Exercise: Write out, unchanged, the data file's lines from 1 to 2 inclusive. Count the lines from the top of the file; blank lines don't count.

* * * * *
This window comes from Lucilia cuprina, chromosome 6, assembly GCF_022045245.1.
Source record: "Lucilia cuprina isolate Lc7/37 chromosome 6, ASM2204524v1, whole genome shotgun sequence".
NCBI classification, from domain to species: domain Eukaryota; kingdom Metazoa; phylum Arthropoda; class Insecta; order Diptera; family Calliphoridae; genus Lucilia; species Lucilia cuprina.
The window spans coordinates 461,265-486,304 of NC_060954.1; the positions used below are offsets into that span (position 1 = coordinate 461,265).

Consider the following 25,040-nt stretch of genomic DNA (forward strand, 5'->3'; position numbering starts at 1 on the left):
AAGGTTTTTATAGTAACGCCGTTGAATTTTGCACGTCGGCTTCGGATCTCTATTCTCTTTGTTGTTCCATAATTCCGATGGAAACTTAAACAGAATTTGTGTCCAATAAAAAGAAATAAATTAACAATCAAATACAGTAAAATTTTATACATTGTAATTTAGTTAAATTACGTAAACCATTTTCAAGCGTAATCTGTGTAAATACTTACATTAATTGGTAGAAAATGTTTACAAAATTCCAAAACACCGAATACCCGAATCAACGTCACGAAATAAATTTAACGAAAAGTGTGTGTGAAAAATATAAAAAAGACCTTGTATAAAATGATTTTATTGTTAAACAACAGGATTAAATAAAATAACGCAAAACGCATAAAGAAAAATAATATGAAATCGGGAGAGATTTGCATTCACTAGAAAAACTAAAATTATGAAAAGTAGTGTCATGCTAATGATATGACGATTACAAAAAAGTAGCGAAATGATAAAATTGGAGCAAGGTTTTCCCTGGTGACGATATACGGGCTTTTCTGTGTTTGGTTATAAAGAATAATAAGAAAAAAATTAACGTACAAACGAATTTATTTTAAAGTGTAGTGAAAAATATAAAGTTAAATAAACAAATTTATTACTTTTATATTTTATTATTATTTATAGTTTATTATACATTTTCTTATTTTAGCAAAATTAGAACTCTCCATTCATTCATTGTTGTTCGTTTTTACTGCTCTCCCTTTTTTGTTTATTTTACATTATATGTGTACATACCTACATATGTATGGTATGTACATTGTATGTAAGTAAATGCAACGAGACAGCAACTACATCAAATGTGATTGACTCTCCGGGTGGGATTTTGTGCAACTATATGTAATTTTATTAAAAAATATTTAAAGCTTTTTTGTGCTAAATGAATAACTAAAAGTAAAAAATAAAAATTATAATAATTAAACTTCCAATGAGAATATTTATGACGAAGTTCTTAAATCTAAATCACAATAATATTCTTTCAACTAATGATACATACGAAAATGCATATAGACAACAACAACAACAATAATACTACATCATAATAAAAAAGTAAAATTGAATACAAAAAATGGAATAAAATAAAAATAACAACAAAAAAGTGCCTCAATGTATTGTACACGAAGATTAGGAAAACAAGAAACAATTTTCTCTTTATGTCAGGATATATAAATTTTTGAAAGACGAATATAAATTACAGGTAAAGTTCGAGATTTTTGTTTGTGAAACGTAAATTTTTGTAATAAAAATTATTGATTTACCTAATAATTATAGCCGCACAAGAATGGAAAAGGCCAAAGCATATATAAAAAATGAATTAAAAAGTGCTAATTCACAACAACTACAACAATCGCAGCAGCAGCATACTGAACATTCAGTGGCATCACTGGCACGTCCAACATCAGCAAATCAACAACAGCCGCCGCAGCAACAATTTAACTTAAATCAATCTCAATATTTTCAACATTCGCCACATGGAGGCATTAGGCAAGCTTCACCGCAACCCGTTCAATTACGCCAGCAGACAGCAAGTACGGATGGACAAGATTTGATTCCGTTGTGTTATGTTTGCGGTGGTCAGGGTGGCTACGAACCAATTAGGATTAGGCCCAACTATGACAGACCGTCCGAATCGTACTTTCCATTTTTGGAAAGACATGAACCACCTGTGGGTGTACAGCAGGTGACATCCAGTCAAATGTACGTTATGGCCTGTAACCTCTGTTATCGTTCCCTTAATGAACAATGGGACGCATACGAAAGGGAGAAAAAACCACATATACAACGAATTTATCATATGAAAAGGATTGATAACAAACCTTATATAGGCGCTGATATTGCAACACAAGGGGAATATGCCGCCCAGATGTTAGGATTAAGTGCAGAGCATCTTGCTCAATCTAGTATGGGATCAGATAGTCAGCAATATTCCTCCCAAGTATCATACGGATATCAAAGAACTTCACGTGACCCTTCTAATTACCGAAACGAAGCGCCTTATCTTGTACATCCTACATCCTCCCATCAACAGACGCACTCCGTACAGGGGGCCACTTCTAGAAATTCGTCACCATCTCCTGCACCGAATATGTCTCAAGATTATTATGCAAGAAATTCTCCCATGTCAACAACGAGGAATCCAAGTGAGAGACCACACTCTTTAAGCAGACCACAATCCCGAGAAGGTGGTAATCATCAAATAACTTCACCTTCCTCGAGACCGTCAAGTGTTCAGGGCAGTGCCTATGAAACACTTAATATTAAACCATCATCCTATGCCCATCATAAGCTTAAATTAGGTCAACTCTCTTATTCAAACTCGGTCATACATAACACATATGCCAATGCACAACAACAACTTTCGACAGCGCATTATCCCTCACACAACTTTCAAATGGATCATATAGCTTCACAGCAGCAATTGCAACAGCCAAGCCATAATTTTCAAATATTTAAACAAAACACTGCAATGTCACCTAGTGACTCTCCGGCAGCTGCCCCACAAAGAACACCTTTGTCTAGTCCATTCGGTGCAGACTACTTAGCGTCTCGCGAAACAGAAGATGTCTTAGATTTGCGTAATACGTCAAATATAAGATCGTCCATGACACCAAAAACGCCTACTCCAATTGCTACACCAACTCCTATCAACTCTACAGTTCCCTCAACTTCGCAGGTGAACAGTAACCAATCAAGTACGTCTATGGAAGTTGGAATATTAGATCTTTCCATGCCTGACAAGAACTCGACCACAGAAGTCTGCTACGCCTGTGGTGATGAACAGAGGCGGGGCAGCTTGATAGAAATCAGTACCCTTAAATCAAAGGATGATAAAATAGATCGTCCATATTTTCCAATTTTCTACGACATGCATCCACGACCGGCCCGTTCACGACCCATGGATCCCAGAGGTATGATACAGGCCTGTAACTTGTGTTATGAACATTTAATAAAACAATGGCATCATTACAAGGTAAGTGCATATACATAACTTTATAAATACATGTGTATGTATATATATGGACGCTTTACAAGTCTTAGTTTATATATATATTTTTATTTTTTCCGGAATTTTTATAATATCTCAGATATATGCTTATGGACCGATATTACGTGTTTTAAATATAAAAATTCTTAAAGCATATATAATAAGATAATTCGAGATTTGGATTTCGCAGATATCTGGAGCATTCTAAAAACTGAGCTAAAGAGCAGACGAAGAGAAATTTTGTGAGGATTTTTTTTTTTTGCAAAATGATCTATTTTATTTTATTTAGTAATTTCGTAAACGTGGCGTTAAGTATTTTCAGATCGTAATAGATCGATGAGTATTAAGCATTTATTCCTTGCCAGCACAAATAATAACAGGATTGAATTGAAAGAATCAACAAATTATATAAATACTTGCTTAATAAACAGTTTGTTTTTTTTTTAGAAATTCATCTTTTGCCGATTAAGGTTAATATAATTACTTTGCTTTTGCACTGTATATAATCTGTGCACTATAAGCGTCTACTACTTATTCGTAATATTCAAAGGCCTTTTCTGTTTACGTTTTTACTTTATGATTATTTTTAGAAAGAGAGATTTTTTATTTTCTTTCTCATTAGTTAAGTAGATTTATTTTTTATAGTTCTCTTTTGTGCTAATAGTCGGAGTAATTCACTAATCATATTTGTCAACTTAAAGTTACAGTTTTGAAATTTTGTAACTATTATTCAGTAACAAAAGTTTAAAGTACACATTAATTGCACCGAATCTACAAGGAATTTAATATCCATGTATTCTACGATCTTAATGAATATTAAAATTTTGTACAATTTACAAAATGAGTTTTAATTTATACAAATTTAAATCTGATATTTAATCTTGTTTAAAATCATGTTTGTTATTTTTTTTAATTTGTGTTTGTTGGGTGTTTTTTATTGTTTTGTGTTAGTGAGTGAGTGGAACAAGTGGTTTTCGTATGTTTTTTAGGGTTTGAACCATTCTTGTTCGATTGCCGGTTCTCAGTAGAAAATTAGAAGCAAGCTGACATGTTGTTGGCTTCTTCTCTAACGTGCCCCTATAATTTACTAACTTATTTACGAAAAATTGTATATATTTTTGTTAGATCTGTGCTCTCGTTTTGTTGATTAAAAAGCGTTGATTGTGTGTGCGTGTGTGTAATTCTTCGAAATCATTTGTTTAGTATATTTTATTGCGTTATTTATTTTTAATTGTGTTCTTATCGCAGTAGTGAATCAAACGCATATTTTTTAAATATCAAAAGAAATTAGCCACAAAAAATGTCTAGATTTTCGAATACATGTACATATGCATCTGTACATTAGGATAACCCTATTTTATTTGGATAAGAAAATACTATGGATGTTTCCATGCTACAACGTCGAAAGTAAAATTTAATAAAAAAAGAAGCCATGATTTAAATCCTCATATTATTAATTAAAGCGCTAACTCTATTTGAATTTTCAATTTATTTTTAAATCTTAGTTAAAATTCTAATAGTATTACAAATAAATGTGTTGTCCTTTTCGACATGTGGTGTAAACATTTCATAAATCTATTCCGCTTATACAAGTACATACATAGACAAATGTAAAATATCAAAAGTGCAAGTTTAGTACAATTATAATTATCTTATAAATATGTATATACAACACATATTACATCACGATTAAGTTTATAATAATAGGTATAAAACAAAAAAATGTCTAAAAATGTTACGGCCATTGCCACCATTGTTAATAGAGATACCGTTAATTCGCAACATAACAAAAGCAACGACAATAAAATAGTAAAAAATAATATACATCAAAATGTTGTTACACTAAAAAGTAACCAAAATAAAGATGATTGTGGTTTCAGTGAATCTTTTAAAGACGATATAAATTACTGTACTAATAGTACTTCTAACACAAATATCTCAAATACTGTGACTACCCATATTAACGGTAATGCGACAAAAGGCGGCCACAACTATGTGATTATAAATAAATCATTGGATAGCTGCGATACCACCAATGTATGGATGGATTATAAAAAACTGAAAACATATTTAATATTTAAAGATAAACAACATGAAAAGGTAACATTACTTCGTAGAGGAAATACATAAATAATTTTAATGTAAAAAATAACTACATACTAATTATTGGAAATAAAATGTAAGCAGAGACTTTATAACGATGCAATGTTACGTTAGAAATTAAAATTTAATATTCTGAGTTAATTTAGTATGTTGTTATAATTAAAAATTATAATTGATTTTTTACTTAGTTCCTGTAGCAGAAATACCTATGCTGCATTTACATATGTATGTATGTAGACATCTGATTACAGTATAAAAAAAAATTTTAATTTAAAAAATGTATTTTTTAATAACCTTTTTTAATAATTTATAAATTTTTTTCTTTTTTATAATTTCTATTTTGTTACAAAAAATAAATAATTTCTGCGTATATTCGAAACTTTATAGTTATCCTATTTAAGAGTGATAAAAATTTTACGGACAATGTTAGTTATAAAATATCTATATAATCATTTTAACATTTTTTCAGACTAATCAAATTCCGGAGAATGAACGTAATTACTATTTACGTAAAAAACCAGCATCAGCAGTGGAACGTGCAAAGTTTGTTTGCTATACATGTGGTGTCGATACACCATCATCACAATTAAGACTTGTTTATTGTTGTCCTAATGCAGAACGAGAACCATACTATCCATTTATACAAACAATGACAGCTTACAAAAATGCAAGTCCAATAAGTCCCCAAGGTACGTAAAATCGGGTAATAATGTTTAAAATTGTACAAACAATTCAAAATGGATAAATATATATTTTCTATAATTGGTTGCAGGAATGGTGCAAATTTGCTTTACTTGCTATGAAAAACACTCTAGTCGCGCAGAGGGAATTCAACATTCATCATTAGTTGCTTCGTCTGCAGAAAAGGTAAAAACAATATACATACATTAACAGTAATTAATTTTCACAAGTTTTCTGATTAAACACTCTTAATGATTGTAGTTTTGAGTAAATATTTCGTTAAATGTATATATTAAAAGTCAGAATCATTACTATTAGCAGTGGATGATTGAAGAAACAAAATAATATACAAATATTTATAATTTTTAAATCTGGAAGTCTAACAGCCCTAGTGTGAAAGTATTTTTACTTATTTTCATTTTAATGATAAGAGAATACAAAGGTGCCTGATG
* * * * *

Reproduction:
This window comes from Lucilia cuprina, chromosome 6, assembly GCF_022045245.1.
Source record: "Lucilia cuprina isolate Lc7/37 chromosome 6, ASM2204524v1, whole genome shotgun sequence".